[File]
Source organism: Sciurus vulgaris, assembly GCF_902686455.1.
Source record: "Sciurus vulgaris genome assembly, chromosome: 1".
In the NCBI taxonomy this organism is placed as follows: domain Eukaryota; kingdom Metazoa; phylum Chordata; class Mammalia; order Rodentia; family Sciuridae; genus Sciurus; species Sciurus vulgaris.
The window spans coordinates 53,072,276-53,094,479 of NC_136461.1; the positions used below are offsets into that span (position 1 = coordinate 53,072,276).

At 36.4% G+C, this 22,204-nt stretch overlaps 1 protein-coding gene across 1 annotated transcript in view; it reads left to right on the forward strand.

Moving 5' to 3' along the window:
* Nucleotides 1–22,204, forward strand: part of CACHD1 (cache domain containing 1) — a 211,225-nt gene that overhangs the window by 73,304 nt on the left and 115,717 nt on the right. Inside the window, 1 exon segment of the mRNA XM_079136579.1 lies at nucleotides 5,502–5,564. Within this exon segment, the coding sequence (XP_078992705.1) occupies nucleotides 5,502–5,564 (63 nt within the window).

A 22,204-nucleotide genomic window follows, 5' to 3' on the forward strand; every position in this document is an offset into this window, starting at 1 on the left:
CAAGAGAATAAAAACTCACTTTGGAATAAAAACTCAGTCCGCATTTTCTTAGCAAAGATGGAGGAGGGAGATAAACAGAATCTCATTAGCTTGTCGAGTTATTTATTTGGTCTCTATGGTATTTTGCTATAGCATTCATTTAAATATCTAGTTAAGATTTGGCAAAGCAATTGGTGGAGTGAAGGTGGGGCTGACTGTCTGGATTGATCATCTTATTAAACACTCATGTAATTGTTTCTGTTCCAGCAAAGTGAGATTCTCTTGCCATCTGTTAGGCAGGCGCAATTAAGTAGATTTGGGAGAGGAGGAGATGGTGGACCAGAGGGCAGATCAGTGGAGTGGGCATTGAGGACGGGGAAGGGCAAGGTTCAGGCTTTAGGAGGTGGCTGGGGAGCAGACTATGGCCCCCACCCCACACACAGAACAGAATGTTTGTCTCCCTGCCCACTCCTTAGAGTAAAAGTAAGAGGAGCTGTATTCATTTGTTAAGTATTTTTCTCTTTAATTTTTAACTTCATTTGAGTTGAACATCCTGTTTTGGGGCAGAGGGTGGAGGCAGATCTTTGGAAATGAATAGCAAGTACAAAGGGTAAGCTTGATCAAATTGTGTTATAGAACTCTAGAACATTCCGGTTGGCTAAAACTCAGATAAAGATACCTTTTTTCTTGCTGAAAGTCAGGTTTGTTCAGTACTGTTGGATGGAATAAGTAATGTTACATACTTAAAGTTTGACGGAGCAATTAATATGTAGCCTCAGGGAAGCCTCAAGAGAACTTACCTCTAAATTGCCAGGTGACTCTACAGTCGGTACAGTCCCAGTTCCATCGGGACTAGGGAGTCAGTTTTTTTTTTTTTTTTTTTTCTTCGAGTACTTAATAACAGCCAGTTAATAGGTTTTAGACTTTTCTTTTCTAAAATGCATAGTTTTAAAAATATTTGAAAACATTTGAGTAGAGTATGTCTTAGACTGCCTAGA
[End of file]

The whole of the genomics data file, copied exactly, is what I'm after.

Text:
Source organism: Sciurus vulgaris, assembly GCF_902686455.1.
Source record: "Sciurus vulgaris genome assembly, chromosome: 1".
In the NCBI taxonomy this organism is placed as follows: domain Eukaryota; kingdom Metazoa; phylum Chordata; class Mammalia; order Rodentia; family Sciuridae; genus Sciurus; species Sciurus vulgaris.
The window spans coordinates 53,072,276-53,094,479 of NC_136461.1; the positions used below are offsets into that span (position 1 = coordinate 53,072,276).

At 36.4% G+C, this 22,204-nt stretch overlaps 1 protein-coding gene across 1 annotated transcript in view; it reads left to right on the forward strand.

Moving 5' to 3' along the window:
* Nucleotides 1–22,204, forward strand: part of CACHD1 (cache domain containing 1) — a 211,225-nt gene that overhangs the window by 73,304 nt on the left and 115,717 nt on the right. Inside the window, 1 exon segment of the mRNA XM_079136579.1 lies at nucleotides 5,502–5,564. Within this exon segment, the coding sequence (XP_078992705.1) occupies nucleotides 5,502–5,564 (63 nt within the window).

A 22,204-nucleotide genomic window follows, 5' to 3' on the forward strand; every position in this document is an offset into this window, starting at 1 on the left:
CAAGAGAATAAAAACTCACTTTGGAATAAAAACTCAGTCCGCATTTTCTTAGCAAAGATGGAGGAGGGAGATAAACAGAATCTCATTAGCTTGTCGAGTTATTTATTTGGTCTCTATGGTATTTTGCTATAGCATTCATTTAAATATCTAGTTAAGATTTGGCAAAGCAATTGGTGGAGTGAAGGTGGGGCTGACTGTCTGGATTGATCATCTTATTAAACACTCATGTAATTGTTTCTGTTCCAGCAAAGTGAGATTCTCTTGCCATCTGTTAGGCAGGCGCAATTAAGTAGATTTGGGAGAGGAGGAGATGGTGGACCAGAGGGCAGATCAGTGGAGTGGGCATTGAGGACGGGGAAGGGCAAGGTTCAGGCTTTAGGAGGTGGCTGGGGAGCAGACTATGGCCCCCACCCCACACACAGAACAGAATGTTTGTCTCCCTGCCCACTCCTTAGAGTAAAAGTAAGAGGAGCTGTATTCATTTGTTAAGTATTTTTCTCTTTAATTTTTAACTTCATTTGAGTTGAACATCCTGTTTTGGGGCAGAGGGTGGAGGCAGATCTTTGGAAATGAATAGCAAGTACAAAGGGTAAGCTTGATCAAATTGTGTTATAGAACTCTAGAACATTCCGGTTGGCTAAAACTCAGATAAAGATACCTTTTTTCTTGCTGAAAGTCAGGTTTGTTCAGTACTGTTGGATGGAATAAGTAATGTTACATACTTAAAGTTTGACGGAGCAATTAATATGTAGCCTCAGGGAAGCCTCAAGAGAACTTACCTCTAAATTGCCAGGTGACTCTACAGTCGGTACAGTCCCAGTTCCATCGGGACTAGGGAGTCAGTTTTTTTTTTTTTTTTTTTTCTTCGAGTACTTAATAACAGCCAGTTAATAGGTTTTAGACTTTTCTTTTCTAAAATGCATAGTTTTAAAAATATTTGAAAACATTTGAGTAGAGTATGTCTTAGACTGCCTAGA